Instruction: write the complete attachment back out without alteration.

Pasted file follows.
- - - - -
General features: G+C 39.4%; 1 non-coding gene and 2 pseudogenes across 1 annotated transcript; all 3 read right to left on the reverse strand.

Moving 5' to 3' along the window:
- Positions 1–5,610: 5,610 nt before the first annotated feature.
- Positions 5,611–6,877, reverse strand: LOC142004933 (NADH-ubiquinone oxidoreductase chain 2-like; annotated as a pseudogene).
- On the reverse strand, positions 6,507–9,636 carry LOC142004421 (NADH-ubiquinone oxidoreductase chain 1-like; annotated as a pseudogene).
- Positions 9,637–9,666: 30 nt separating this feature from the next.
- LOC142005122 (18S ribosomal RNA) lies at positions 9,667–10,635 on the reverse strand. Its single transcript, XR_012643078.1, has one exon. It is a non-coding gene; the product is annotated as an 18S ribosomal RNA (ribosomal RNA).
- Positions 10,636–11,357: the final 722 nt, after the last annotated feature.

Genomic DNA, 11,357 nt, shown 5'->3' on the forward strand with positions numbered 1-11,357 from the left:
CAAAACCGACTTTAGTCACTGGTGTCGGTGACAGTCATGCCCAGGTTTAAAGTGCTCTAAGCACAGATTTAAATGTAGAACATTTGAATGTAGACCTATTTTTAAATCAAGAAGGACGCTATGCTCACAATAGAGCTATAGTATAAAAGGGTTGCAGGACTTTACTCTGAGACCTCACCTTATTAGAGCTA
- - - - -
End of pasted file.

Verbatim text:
General features: G+C 39.4%; 1 non-coding gene and 2 pseudogenes across 1 annotated transcript; all 3 read right to left on the reverse strand.

Moving 5' to 3' along the window:
- Positions 1–5,610: 5,610 nt before the first annotated feature.
- Positions 5,611–6,877, reverse strand: LOC142004933 (NADH-ubiquinone oxidoreductase chain 2-like; annotated as a pseudogene).
- On the reverse strand, positions 6,507–9,636 carry LOC142004421 (NADH-ubiquinone oxidoreductase chain 1-like; annotated as a pseudogene).
- Positions 9,637–9,666: 30 nt separating this feature from the next.
- LOC142005122 (18S ribosomal RNA) lies at positions 9,667–10,635 on the reverse strand. Its single transcript, XR_012643078.1, has one exon. It is a non-coding gene; the product is annotated as an 18S ribosomal RNA (ribosomal RNA).
- Positions 10,636–11,357: the final 722 nt, after the last annotated feature.

Genomic DNA, 11,357 nt, shown 5'->3' on the forward strand with positions numbered 1-11,357 from the left:
CAAAACCGACTTTAGTCACTGGTGTCGGTGACAGTCATGCCCAGGTTTAAAGTGCTCTAAGCACAGATTTAAATGTAGAACATTTGAATGTAGACCTATTTTTAAATCAAGAAGGACGCTATGCTCACAATAGAGCTATAGTATAAAAGGGTTGCAGGACTTTACTCTGAGACCTCACCTTATTAGAGCTA